This one is a bit old – more than a week, in fact, but it almost got lost in the humdrum of Veseli december and political events of slightly greater magnitude. But a bit of background first. Five years ago (in 2002) an enterpreneur who goes by the name of Boris Popovič ran for mayor of the port city of Koper. His running for office was largely seen as a last refuge from those pesky tax collectors with whom Popovič apparently had a love-hate relationship (they loved to hate each other). Popovič owned a number of companies (including some very popular bars/clubs) which at various times attracted attention of the tax people and other inspectorates. But most of the time he got away clean. And then he ran for mayor – and won.
Franci Matoz (left) and Boris Popovič (right)
But immediately after his victory he was arrested on tax charges and held in detention for several months (BTW, Koper prison facility rates somewhere alongside the luxury Austrian prison Michael M. wrote about some time ago). And while most of Slovenia was at first convinced that Popovič was guilty as charged, it slowly emerged that the prosecution had untold problems with bringing formal charges against the detained mayor as evidence was being repeatedly thrown out, coppers in Koper (heh, nice one!) failed to produce new evidence and Popovič’s very able lawyer Franci Matoz (recenlty named one of the top 10 lawyers in Slovenia) was able to generate enough pressure (through law provisions, media exposure and some cleverly applied demagogy) to have Popovič released. He was, afterall, detained withouth proper charges.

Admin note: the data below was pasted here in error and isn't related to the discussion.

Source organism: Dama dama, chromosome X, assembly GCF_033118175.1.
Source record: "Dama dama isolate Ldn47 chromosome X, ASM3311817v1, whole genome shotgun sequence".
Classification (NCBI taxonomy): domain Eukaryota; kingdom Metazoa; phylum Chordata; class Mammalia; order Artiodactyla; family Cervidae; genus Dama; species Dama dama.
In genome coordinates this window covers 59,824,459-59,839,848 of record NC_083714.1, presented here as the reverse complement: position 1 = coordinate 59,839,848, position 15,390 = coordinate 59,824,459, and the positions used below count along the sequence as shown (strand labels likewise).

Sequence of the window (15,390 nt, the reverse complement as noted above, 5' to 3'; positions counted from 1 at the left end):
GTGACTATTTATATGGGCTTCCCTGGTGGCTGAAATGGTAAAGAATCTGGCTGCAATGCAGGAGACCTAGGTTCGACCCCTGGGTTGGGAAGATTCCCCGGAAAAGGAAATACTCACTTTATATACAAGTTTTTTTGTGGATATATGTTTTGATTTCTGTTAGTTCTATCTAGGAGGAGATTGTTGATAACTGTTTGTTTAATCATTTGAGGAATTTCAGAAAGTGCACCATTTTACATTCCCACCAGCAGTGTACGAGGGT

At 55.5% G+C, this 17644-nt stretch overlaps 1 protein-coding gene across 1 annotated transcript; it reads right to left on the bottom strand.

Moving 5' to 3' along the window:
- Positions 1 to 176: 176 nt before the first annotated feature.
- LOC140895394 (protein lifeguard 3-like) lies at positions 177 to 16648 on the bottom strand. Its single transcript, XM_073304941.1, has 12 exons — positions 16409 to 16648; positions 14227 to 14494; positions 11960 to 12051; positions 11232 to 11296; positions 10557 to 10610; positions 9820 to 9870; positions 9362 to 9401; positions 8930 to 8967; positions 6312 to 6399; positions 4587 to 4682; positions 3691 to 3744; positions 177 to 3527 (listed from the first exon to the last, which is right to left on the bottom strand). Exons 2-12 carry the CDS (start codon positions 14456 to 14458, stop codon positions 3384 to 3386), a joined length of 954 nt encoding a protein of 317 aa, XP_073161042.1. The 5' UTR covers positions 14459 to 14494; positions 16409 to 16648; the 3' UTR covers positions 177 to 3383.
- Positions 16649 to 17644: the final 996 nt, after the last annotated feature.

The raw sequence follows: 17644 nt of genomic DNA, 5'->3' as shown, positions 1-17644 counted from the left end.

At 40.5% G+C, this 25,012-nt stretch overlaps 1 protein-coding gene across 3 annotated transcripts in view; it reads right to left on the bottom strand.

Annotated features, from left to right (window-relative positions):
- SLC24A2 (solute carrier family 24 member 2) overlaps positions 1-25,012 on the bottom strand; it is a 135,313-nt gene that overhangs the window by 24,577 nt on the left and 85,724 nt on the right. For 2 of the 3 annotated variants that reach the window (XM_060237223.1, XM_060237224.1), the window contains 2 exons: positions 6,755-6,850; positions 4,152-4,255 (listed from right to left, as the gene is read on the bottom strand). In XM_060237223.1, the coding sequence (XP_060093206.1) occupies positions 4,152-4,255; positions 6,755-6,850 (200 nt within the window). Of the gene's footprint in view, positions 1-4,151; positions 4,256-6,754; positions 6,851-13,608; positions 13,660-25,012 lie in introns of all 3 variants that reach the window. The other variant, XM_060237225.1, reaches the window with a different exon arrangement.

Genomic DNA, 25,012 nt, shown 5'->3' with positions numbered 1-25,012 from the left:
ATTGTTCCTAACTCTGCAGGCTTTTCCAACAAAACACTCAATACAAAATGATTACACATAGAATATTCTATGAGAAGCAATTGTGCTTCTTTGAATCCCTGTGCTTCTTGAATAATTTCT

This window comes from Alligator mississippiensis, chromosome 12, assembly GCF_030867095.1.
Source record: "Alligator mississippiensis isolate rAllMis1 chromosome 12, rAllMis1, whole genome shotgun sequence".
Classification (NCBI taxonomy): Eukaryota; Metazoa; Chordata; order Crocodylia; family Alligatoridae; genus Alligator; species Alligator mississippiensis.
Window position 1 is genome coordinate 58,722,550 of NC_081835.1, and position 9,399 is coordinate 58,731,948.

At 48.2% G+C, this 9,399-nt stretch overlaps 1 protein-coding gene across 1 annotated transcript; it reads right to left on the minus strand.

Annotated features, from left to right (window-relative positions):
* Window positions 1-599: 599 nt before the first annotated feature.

Popovič’s case finally went to court, although it was clear that evidence was mostly circumstantial. But as if this wasn’t enough his case came in front of the least experienced judge of Koper district court. At this point it should be noted that the system requires that the judge presiding the court distributes the incoming cases evenly, with judges taking turns in being delegated cases. It was just Popovič’s luck to have his case given to a judge with milleage the lenght of Slovene coast.
Or was it?
Twelwe days ago we learned that Bogomir Horvat, the same presiding judge of Koper district court quit his post and joined Popovič’s team of lawyers as a partner in Franci Matoz’s firm. Uncomfirmed roumors also have it that upon the delegation of Popovič’s case to the inexperienced judge Horvat started sporting a brand new Audi – but it could be just a coincidence. If you believe that sort of stuff, that is…
Oh, and Popovič was re-elected mayor in 2006. Obviously.